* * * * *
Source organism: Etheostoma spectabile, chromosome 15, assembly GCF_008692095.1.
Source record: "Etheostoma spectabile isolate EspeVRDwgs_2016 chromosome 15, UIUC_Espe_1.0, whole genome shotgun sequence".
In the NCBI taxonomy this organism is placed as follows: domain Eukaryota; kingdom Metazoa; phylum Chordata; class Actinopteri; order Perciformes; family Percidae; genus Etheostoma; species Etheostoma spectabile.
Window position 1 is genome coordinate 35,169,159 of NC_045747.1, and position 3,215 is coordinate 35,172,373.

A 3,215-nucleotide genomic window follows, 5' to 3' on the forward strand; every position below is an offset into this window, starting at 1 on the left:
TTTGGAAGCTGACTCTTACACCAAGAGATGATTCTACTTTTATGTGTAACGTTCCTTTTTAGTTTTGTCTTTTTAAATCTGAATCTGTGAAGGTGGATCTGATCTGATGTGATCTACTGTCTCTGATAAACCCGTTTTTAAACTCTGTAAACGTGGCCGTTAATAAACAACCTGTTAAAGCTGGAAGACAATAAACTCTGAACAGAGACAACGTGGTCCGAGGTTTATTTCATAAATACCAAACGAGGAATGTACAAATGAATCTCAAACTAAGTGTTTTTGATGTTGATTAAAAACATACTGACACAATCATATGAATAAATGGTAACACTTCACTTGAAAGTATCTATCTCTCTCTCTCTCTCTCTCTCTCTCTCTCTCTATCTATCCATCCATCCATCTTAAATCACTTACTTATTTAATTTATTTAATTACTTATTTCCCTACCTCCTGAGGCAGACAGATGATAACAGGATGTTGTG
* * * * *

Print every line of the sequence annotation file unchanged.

Source organism: Etheostoma spectabile, chromosome 15, assembly GCF_008692095.1.
Source record: "Etheostoma spectabile isolate EspeVRDwgs_2016 chromosome 15, UIUC_Espe_1.0, whole genome shotgun sequence".
In the NCBI taxonomy this organism is placed as follows: domain Eukaryota; kingdom Metazoa; phylum Chordata; class Actinopteri; order Perciformes; family Percidae; genus Etheostoma; species Etheostoma spectabile.
Window position 1 is genome coordinate 35,169,159 of NC_045747.1, and position 3,215 is coordinate 35,172,373.

A 3,215-nucleotide genomic window follows, 5' to 3' on the forward strand; every position below is an offset into this window, starting at 1 on the left:
TTTGGAAGCTGACTCTTACACCAAGAGATGATTCTACTTTTATGTGTAACGTTCCTTTTTAGTTTTGTCTTTTTAAATCTGAATCTGTGAAGGTGGATCTGATCTGATGTGATCTACTGTCTCTGATAAACCCGTTTTTAAACTCTGTAAACGTGGCCGTTAATAAACAACCTGTTAAAGCTGGAAGACAATAAACTCTGAACAGAGACAACGTGGTCCGAGGTTTATTTCATAAATACCAAACGAGGAATGTACAAATGAATCTCAAACTAAGTGTTTTTGATGTTGATTAAAAACATACTGACACAATCATATGAATAAATGGTAACACTTCACTTGAAAGTATCTATCTCTCTCTCTCTCTCTCTCTCTCTCTCTCTCTATCTATCCATCCATCCATCTTAAATCACTTACTTATTTAATTTATTTAATTACTTATTTCCCTACCTCCTGAGGCAGACAGATGATAACAGGATGTTGTG